“Today is a great day for the future of health care in New Jersey,” said Joseph Simunovich, co-chair, Hackensack Meridian Health Board of Trustees. “We will transform and elevate the level of care provided to patients by achieving clinical alignment and offering unsurpassed breadth and depth of services through our extensive continuum of care. We look forward to the endless possibilities ahead for Hackensack Meridian Health.”
John K. Lloyd, FACHE, who will co-lead the organization with Garrett for the first two and a half years, is convinced that the philosophical and cultural synergies between the two organizations will not only accelerate its ability to be successful but will set the standard for other organizations to follow.
“These are two patient-centric and financially strong health networks that uphold their missions and deliver on their promises," says Lloyd. “I’m convinced that with our combined talent and shared vision, we can continue to transform health care delivery through innovation, technology and education.”
In addition to a unique leadership structure, led by co-CEOs Garrett and Lloyd, a Board of Trustees equally represented by both organizations has been created with co-chairs Litwin and Simunovich. Underscoring the importance of humanizing care and services, Hackensack Meridian Health has created an Office of Experience led out of the gate by a newly appointed chief experience officer.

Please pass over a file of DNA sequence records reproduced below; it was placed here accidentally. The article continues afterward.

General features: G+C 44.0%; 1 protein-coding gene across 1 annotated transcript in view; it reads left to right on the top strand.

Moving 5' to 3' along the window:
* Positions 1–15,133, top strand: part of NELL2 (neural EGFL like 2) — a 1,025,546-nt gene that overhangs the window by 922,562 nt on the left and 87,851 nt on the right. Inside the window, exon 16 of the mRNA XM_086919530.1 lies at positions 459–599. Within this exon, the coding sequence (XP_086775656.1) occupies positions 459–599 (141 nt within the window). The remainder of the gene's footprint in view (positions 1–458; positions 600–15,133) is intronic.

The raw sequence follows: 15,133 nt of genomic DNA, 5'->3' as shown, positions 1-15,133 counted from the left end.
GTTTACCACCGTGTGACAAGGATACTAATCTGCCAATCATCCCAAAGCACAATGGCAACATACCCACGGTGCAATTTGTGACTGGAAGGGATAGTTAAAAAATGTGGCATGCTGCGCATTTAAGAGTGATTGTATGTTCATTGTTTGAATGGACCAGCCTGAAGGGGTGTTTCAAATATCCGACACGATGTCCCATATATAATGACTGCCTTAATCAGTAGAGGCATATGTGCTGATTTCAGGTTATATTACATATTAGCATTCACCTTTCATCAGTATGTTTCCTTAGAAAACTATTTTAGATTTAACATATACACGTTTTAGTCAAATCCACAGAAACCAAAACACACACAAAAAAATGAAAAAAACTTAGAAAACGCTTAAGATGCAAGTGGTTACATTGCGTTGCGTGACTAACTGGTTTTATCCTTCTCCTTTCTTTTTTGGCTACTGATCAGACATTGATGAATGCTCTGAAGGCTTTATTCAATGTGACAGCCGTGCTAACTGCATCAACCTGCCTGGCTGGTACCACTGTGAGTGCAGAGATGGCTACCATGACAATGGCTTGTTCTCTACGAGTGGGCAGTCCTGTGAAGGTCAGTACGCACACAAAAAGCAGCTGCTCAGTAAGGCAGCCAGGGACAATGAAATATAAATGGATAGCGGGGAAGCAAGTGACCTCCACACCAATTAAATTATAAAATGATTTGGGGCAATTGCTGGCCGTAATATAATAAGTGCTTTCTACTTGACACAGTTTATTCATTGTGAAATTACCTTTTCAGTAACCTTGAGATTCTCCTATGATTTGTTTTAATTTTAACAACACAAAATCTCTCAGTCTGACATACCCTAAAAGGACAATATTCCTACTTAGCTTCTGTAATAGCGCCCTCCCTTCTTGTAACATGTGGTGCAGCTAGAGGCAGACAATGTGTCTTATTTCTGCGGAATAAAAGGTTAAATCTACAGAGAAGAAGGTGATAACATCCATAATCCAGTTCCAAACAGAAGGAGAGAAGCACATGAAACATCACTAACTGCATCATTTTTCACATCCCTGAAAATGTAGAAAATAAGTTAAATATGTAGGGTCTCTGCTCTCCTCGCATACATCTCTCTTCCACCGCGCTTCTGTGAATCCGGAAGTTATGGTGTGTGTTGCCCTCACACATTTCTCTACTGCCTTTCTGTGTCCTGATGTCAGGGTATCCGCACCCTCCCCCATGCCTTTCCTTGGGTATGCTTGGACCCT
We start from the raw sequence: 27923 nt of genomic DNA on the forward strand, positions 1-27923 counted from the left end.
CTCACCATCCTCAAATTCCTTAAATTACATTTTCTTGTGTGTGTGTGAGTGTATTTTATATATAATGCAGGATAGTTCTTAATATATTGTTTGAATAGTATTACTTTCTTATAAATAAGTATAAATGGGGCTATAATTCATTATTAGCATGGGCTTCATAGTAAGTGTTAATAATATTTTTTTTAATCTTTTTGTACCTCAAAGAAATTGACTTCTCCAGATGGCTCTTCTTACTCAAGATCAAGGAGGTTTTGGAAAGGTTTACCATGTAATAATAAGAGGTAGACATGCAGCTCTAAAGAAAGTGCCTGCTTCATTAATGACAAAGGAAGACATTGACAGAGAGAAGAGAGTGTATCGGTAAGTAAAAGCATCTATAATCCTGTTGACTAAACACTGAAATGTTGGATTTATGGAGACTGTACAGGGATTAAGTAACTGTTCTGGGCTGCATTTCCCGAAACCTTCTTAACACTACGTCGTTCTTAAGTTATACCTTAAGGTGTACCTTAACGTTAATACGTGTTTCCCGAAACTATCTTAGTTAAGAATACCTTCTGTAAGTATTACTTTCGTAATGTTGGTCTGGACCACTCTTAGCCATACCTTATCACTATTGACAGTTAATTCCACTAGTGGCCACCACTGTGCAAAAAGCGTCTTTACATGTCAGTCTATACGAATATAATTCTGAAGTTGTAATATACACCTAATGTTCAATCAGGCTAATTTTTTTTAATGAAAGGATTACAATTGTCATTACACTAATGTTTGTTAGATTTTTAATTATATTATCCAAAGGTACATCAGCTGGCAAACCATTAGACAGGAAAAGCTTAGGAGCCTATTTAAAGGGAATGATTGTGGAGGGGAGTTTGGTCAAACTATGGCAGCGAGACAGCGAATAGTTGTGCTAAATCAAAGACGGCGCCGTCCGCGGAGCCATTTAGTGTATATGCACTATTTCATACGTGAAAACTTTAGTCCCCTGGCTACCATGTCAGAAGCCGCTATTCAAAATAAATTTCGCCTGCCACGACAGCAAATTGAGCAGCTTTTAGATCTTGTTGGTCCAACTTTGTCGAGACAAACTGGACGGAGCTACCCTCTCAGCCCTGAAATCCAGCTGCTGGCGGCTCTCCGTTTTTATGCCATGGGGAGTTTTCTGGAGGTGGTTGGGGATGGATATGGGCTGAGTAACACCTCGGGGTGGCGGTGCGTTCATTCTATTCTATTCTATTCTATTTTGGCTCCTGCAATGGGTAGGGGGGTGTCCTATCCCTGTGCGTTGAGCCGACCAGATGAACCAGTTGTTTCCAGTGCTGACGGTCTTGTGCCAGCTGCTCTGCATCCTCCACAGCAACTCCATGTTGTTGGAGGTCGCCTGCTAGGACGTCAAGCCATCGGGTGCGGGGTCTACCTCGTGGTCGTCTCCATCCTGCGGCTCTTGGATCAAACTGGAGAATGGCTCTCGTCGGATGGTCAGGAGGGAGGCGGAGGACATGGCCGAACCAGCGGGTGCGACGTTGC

Hackensack Meridian Health combines the excellence and innovation of academic medical centers with the convenience and compassion of community-based care and services. The network consists of 13 hospitals, including two academic medical centers, two children’s hospitals and nine acute care hospitals, physician practices, more than 120 ambulatory care centers, surgery centers, home health services, long-term care and assisted living communities, ambulance services, lifesaving air medical transportation, fitness and wellness centers, rehabilitation centers, and urgent care and after-hours centers.